Heffalump, Botulism, Ducks, and Bread

The heffalump is all done.  C is not wild about it, but that’s okay.  H was enthusiastic, and Brad liked it well enough to offer his opnion on the finishing heffalump_033109

(specifically, he felt that the ears needed to be very floppy.  I obliged.)


Here’s an unrelated one of C.


C started eating applesauce yesterday.  There’s been a discussion on a canning group I’m on about the safety of feeding home-canned foods to a baby.  I feel that as long as it was canned according to USDA-recommended methods (which is all I use), it is fine.  The discussion of a baby’s susceptibility to botulism spores was interesting.  I mean, maybe that is the case, maybe the spores, even dormant,  cause a problem for them (which they don’t for non-babies).  However, I didn’t exactly ADD spores to the applesauce before processing.  There may be some present (prevented from producing toxin by the acidity level, in this case), but there are no more than there would be in a fresh apple I may cook and mash up.  Am I to avoid that as well?  That’s total rubbish, and that’s why I’m led to think that this rumor is either from people who are ill-informed or from baby food companies.  Or maybe people who distrust home-canned foods.  I am not prone to conspiracy theories, but really.  I have looked and asked and discussed and I have not found an argument that makes any sense to me.  Am I supposed to only feed my child super-high-pressure-processed foods?  That would be AWESOME for vitamin intake, now wouldn’t it.  Sheesh.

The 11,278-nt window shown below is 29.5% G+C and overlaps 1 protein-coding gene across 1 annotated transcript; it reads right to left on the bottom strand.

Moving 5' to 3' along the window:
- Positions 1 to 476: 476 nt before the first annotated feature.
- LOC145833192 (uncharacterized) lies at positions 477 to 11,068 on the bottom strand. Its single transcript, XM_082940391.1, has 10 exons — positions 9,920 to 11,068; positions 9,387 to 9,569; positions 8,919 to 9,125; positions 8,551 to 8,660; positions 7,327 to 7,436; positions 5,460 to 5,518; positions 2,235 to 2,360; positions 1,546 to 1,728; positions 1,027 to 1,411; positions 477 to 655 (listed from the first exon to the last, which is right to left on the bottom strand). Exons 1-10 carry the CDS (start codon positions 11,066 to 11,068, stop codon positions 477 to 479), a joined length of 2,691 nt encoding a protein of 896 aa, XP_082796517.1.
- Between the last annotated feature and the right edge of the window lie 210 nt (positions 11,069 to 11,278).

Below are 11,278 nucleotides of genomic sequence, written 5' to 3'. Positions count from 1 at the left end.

In other news, the Mandarin ducks are back.  They seem to have been nesting somewhere around here for the last couple years, at least, but I don’t know exactly where.  We see them every year in the spring, but they leave sometime during the summer.


I think I’ll make some bread today, in between bouts of working and babycare.  I’m really in the mood for cornbread, but I’m trying to learn how to make a really good loaf of WW.  So far the secret appears to be added gluten (I HATE doing that!) and kneading for 20-30 minutes.  That’s, um, kinda long.  I’m hoping (against hope) that I’ll find a shortcut that doesn’t involve white flour.  I expect to settle, eventually, on finding a good ratio between home-ground WW flour and store-bought white flour to make a good texture without an insane amount of kneading.  And, hopefully, without the added straight-up gluten.  I prefer adding just white flour because it is tasty and inexpensive and can cut the kneading time.  It does cut the protein content, so maybe it’s not the best.  What can I say?  I am lazy.  Maybe using hard white wheat would make a difference, but I still have around 40# of hard red to work through before trying that route.

Reminds me, I should post the recipe for some sprouted bread (very high protein!) I made a couple of weeks ago.  It was interesting, different, very hearty — the perfect bread for a simple shepherd’s meal of a chunk of bread and a chunk of cheese.  It took a while, but I was able to finally use the manual meat grinder I picked up last year at a thrift store.  Cool.


About sayingthings

K lives in the US with her man and kiddos, knits, cans, dehydrates, bakes bread, (but doesn't cook regular food, particularly), crochets, spins, gardens, studies for a degree that never seems to end, and um, works. Sometimes she wastes time online. Also -- and family, she's looking at you here -- sometimes she swears and says things you might not agree with. But she still loves you.

Posted on March 31, 2009, in Around the House, Fambly, Food, Knitting. Bookmark the permalink. 1 Comment.

  1. I’ve read a bunch, will comment once. Tatting? Lordy woman, is there anything you don’t try? The ducks are beautiful. The male looks like a carving. Remind me to show you my ‘artisan breads in five minutes’ book. It seems like a miracle, but really works. I’ve made some WW using the method, and found it quite edible. I’ve not done my taxes yet, and I’m WAY past college. Thanks for bringing the boys over. It was a lovely day.

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